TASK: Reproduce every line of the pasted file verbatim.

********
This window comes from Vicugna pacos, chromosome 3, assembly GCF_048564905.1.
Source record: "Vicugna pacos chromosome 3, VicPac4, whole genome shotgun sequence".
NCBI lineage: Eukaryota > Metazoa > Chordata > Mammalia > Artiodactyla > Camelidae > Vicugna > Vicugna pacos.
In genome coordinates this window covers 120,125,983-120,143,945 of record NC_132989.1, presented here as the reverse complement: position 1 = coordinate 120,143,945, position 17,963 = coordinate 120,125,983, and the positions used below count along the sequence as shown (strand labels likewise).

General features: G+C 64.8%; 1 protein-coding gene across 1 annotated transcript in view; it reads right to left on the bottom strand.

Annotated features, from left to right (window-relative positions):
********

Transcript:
This window comes from Vicugna pacos, chromosome 3, assembly GCF_048564905.1.
Source record: "Vicugna pacos chromosome 3, VicPac4, whole genome shotgun sequence".
NCBI lineage: Eukaryota > Metazoa > Chordata > Mammalia > Artiodactyla > Camelidae > Vicugna > Vicugna pacos.
In genome coordinates this window covers 120,125,983-120,143,945 of record NC_132989.1, presented here as the reverse complement: position 1 = coordinate 120,143,945, position 17,963 = coordinate 120,125,983, and the positions used below count along the sequence as shown (strand labels likewise).

General features: G+C 64.8%; 1 protein-coding gene across 1 annotated transcript in view; it reads right to left on the bottom strand.

Annotated features, from left to right (window-relative positions):